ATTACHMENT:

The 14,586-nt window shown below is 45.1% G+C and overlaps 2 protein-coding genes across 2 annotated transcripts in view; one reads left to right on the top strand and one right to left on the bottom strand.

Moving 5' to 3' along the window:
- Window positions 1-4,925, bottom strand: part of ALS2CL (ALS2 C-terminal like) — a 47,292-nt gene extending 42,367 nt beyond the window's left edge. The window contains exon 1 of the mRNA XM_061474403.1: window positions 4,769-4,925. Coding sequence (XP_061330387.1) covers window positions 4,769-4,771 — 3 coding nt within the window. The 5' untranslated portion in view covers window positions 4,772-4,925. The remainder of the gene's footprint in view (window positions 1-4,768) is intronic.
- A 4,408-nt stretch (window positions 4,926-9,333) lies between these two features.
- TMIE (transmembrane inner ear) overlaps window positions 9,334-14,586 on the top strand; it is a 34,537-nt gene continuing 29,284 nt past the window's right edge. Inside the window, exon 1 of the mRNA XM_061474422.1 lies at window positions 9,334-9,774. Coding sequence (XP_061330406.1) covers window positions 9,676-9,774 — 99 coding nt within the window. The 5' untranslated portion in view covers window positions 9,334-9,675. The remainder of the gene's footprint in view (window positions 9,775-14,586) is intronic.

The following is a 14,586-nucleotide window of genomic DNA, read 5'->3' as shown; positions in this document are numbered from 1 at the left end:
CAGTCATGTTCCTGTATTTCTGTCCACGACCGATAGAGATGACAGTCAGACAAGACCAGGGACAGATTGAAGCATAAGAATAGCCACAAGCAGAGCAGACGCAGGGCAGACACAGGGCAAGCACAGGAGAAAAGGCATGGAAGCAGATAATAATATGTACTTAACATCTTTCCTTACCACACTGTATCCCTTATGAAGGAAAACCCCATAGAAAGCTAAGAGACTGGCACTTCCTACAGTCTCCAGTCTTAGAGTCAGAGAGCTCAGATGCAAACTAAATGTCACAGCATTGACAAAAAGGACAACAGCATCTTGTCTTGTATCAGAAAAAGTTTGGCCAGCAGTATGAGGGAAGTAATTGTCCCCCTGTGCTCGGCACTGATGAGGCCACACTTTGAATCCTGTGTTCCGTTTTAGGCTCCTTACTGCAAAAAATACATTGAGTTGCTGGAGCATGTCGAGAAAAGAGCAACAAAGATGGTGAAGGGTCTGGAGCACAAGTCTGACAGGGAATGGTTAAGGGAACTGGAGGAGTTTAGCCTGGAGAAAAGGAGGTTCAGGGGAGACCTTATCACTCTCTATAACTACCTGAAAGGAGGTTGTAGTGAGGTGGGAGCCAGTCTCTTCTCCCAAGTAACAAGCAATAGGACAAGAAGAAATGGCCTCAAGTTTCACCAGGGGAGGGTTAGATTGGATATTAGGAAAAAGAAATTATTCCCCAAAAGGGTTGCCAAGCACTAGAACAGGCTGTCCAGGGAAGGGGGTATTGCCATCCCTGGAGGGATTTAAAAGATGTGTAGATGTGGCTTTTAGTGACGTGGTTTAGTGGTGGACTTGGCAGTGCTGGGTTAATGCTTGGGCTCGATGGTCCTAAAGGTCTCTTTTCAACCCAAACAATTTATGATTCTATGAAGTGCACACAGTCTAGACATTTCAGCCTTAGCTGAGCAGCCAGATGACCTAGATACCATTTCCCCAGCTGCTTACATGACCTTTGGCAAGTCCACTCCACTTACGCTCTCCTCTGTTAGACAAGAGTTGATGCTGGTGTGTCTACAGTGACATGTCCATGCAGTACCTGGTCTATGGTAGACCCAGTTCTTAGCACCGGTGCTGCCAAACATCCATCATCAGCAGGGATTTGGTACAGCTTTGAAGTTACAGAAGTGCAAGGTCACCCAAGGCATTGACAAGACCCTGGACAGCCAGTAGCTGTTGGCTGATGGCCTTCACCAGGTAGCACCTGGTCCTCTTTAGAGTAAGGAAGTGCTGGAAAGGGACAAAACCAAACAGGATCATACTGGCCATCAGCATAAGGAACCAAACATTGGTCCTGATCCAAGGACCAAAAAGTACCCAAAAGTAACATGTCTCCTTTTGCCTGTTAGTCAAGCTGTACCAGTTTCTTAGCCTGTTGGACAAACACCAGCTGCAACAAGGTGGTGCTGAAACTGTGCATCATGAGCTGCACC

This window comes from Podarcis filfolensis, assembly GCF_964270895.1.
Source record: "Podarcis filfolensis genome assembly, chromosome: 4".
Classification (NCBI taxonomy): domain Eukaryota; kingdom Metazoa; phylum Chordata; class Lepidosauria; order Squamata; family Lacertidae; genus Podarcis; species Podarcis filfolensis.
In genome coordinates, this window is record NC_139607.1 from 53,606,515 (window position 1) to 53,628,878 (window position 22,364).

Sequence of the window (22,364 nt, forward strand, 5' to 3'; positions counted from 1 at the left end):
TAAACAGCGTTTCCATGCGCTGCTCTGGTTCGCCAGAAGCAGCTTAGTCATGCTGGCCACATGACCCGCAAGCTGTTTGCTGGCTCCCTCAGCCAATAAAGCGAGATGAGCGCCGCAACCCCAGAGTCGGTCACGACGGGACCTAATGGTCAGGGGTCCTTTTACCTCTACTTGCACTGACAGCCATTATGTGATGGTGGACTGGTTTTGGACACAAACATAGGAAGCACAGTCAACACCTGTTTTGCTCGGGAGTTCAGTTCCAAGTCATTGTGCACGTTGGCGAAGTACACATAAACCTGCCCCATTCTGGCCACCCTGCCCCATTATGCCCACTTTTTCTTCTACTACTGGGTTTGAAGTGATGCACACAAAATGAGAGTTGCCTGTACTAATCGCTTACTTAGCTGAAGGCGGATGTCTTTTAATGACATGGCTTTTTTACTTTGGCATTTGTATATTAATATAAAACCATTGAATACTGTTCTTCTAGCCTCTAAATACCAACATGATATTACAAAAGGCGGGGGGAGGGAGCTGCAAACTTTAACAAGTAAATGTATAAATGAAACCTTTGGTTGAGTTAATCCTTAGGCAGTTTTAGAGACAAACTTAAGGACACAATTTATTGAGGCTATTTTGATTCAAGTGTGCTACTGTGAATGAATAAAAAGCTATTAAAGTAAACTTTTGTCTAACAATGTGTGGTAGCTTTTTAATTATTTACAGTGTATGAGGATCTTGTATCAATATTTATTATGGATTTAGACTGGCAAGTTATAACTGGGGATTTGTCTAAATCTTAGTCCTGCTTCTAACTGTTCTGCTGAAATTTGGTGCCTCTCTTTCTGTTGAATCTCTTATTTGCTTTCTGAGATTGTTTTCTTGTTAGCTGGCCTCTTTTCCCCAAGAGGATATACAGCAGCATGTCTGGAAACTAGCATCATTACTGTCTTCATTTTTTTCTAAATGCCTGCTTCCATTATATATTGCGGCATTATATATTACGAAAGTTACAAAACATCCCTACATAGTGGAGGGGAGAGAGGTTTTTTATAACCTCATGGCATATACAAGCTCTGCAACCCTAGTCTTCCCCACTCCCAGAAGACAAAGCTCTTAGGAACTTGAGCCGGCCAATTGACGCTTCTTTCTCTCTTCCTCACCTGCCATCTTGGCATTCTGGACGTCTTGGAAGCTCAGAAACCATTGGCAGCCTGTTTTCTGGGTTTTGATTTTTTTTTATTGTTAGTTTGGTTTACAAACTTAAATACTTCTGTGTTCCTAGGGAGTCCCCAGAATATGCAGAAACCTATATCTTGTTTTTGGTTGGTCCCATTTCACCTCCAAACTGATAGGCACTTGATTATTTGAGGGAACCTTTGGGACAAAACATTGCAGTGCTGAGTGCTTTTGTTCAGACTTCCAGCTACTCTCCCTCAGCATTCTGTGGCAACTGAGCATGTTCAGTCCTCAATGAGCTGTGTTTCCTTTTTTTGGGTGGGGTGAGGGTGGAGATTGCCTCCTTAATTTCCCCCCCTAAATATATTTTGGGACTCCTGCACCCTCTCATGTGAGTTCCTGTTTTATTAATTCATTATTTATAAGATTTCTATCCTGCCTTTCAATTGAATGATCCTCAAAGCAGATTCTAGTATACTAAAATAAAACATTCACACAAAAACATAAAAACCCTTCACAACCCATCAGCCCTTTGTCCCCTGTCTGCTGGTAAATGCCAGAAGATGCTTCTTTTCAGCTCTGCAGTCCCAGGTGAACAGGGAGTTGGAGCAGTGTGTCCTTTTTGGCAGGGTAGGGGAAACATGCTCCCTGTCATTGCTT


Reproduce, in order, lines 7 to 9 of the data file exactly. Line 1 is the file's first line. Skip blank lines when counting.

CAGTCATGTTCCTGTATTTCTGTCCACGACCGATAGAGATGACAGTCAGACAAGACCAGGGACAGATTGAAGCATAAGAATAGCCACAAGCAGAGCAGACGCAGGGCAGACACAGGGCAAGCACAGGAGAAAAGGCATGGAAGCAGATAATAATATGTACTTAACATCTTTCCTTACCACACTGTATCCCTTATGAAGGAAAACCCCATAGAAAGCTAAGAGACTGGCACTTCCTACAGTCTCCAGTCTTAGAGTCAGAGAGCTCAGATGCAAACTAAATGTCACAGCATTGACAAAAAGGACAACAGCATCTTGTCTTGTATCAGAAAAAGTTTGGCCAGCAGTATGAGGGAAGTAATTGTCCCCCTGTGCTCGGCACTGATGAGGCCACACTTTGAATCCTGTGTTCCGTTTTAGGCTCCTTACTGCAAAAAATACATTGAGTTGCTGGAGCATGTCGAGAAAAGAGCAACAAAGATGGTGAAGGGTCTGGAGCACAAGTCTGACAGGGAATGGTTAAGGGAACTGGAGGAGTTTAGCCTGGAGAAAAGGAGGTTCAGGGGAGACCTTATCACTCTCTATAACTACCTGAAAGGAGGTTGTAGTGAGGTGGGAGCCAGTCTCTTCTCCCAAGTAACAAGCAATAGGACAAGAAGAAATGGCCTCAAGTTTCACCAGGGGAGGGTTAGATTGGATATTAGGAAAAAGAAATTATTCCCCAAAAGGGTTGCCAAGCACTAGAACAGGCTGTCCAGGGAAGGGGGTATTGCCATCCCTGGAGGGATTTAAAAGATGTGTAGATGTGGCTTTTAGTGACGTGGTTTAGTGGTGGACTTGGCAGTGCTGGGTTAATGCTTGGGCTCGATGGTCCTAAAGGTCTCTTTTCAACCCAAACAATTTATGATTCTATGAAGTGCACACAGTCTAGACATTTCAGCCTTAGCTGAGCAGCCAGATGACCTAGATACCATTTCCCCAGCTGCTTACATGACCTTTGGCAAGTCCACTCCACTTACGCTCTCCTCTGTTAGACAAGAGTTGATGCTGGTGTGTCTACAGTGACATGTCCATGCAGTACCTGGTCTATGGTAGACCCAGTTCTTAGCACCGGTGCTGCCAAACATCCATCATCAGCAGGGATTTGGTACAGCTTTGAAGTTACAGAAGTGCAAGGTCACCCAAGGCATTGACAAGACCCTGGACAGCCAGTAGCTGTTGGCTGATGGCCTTCACCAGGTAGCACCTGGTCCTCTTTAGAGTAAGGAAGTGCTGGAAAGGGACAAAACCAAACAGGATCATACTGGCCATCAGCATAAGGAACCAAACATTGGTCCTGATCCAAGGACCAAAAAGTACCCAAAAGTAACATGTCTCCTTTTGCCTGTTAGTCAAGCTGTACCAGTTTCTTAGCCTGTTGGACAAACACCAGCTGCAACAAGGTGGTGCTGAAACTGTGCATCATGAGCTGCACC

This window comes from Podarcis filfolensis, assembly GCF_964270895.1.
Source record: "Podarcis filfolensis genome assembly, chromosome: 4".